The Effect of Chronic Ethanol Consumption on Pathways of Ethanol Metabolism
The contribution of the known hepatic pathways for the disposal of ethanol was studied utilizing two different experimental designs. In vitro studies were carried out in hepatocytes isolated from rats fed Purina chow. Rates of ethanol oxidation in these preparations increased with increasing levels of ethanol (10–50 mM). After inhibition of alcohol dehydrogenase (ADH) by pyrazole (2 mM) and the catalase by azide (1 mM) approximately 25% of the ethanol oxidizing activity remained. The residual activity was also dependent upon ethanol concentration and the apparent Km was 13 mM. Hepatocytes from ethanol-fed rats exhibited rates of ethanol oxidation which were also dependent upon the concentration of ethanol. The rates were higher in the hepatocytes from the ethanol-fed rats than in the controls. The addition of inhibitors of ADH and catalase lowered the rates, but abolished neither the differences nor the concentration dependency. In the in vivo studies, ethanol elimination rates were measured in alcohol-fed and control baboons by using a constant ethanol infusion to maintain blood ethanol at three different levels: 5, 10 or 50 mM. Ethanol elimination rate was accelerated with increasing concentration, particularly in alcohol-fed baboons. These observations indicate that a pathway other than the low Km alcohol dehydrogenase participates in alcohol oxidation and is responsible in part for the adaptive increase in ethanol metabolism associated with chronic ethanol consumption.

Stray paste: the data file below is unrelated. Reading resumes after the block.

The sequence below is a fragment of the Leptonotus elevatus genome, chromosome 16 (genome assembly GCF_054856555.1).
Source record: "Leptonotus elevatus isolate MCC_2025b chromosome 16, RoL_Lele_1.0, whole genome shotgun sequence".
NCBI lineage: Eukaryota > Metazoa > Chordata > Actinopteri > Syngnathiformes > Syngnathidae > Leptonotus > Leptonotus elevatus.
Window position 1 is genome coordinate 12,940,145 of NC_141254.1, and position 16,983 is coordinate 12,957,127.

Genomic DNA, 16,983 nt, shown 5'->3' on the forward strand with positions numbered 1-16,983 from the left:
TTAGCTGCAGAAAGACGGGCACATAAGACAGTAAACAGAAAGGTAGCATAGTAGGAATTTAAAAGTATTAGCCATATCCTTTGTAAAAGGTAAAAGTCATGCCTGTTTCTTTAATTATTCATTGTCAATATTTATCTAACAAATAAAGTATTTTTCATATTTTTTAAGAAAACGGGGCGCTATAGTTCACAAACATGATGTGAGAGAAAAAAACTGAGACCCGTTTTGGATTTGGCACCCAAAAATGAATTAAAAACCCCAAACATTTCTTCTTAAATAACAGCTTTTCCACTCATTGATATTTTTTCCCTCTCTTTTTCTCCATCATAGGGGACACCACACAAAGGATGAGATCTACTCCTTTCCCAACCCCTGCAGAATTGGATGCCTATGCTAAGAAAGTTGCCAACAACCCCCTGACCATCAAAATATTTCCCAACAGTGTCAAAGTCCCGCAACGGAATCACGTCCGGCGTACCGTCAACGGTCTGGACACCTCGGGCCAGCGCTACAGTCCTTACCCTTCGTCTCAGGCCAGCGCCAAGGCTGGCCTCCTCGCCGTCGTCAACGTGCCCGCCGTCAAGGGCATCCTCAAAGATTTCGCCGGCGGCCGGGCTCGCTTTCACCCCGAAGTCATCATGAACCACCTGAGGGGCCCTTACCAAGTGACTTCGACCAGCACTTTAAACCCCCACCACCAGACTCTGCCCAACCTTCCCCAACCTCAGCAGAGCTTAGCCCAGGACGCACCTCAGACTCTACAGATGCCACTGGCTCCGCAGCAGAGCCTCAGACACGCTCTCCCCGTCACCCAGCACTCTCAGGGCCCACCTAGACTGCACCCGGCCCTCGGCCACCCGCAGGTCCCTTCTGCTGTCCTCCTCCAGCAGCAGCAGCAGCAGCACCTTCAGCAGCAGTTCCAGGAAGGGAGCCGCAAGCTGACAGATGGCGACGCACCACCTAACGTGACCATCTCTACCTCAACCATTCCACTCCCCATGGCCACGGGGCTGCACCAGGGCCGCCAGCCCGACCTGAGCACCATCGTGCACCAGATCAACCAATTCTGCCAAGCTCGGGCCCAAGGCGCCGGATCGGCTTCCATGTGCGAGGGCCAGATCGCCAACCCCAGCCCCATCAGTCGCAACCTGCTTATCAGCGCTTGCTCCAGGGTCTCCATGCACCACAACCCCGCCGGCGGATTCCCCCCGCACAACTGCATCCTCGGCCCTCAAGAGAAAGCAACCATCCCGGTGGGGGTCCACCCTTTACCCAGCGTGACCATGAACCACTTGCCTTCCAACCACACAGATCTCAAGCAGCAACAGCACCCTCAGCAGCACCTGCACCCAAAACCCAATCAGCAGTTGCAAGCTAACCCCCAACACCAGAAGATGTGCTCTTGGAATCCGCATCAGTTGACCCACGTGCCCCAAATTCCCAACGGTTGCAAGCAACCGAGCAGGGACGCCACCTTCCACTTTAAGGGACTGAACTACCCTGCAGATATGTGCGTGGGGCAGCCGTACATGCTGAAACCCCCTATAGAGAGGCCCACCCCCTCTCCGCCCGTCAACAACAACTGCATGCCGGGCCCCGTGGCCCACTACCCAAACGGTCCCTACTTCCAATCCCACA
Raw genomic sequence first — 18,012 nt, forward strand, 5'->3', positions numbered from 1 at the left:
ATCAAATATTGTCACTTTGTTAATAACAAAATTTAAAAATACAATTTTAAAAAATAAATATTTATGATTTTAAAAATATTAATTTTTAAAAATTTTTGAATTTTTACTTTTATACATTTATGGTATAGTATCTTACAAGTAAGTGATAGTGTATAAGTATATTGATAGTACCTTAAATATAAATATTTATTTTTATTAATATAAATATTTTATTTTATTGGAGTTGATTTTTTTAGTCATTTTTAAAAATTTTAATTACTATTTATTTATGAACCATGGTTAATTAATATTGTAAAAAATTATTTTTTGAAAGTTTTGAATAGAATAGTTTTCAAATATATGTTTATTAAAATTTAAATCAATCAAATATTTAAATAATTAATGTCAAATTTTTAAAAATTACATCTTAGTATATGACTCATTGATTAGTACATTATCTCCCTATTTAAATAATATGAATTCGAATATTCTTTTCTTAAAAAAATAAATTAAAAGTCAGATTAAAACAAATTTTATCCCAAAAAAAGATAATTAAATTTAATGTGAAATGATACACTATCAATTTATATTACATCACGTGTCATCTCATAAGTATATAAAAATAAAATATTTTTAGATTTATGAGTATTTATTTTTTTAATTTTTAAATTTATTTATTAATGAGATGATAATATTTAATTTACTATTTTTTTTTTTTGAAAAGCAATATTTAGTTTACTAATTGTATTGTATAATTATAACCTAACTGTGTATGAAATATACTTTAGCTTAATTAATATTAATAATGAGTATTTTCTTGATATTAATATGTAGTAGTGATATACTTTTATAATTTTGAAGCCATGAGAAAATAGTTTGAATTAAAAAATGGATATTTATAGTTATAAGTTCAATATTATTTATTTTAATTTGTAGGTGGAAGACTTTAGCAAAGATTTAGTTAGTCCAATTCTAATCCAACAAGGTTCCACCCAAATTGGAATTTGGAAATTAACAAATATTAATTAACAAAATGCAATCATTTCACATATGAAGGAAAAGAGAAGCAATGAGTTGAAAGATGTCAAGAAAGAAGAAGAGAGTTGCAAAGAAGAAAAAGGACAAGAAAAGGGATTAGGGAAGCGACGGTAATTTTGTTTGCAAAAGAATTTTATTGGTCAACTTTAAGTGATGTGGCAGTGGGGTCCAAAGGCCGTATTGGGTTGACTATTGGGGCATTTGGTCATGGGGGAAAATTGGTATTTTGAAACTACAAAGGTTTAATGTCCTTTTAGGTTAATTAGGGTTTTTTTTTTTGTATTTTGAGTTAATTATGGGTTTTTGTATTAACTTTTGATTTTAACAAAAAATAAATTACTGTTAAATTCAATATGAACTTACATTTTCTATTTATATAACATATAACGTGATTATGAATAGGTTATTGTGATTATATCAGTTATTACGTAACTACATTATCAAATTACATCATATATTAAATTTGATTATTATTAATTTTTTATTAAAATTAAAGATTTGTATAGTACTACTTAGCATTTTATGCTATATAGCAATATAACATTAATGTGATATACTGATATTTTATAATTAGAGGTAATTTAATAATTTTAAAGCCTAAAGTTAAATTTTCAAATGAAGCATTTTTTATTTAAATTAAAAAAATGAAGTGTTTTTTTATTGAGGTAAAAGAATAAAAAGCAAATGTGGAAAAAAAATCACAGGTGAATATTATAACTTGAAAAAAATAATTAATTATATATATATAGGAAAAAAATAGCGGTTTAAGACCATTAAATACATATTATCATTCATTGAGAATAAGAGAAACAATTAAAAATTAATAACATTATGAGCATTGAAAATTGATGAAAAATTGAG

In the liver there are three different metabolic systems capable of oxidizing ethanol (Lieber, 1977). The contribution of each of these pathways to the disposal of ethanol under a variety of conditions has not been clarified. Traditionally, it has been assumed that the rate of ethanol elimination in vivo follows zero-order kinetics (i.e., is independent of blood ethanol concentrations) above the level of 5 mM (Plapp, 1975). This would imply that only the classic ADH pathway with its low Km participates in the oxidation of ethanol. Recently this concept has been challenged. It has been demonstrated that ethanol elimination is faster at high than at low blood ethanol levels (Feinman et al., 1978) and that chronic ethanol consumption is associated with an increase in ethanol metabolism in man (Salaspuro and Lieber, 1978) and animals (Lieber and DeCarli, 1972). This increase in the rate of ethanol oxidation cannot be understood if one assumes involvement of the ADH pathway only. In an attempt to clarify this question, we utilized two different approaches. In the first study, we measured the rate of oxidation of ethanol (10–50 mM) in isolated liver cells obtained from chow and ethanol-fed rats in the presence and absence of pyrazole and azide, inhibitors of ADH and catalase respectively. In the second study we measured the rate of ethanol elimination in our baboon model at three different blood levels of ethanol.
KeywordsEthanol Concentration Alcohol Dehydrogenase Ethanol Oxidation Ethanol Metabolism Increase Ethanol Concentration
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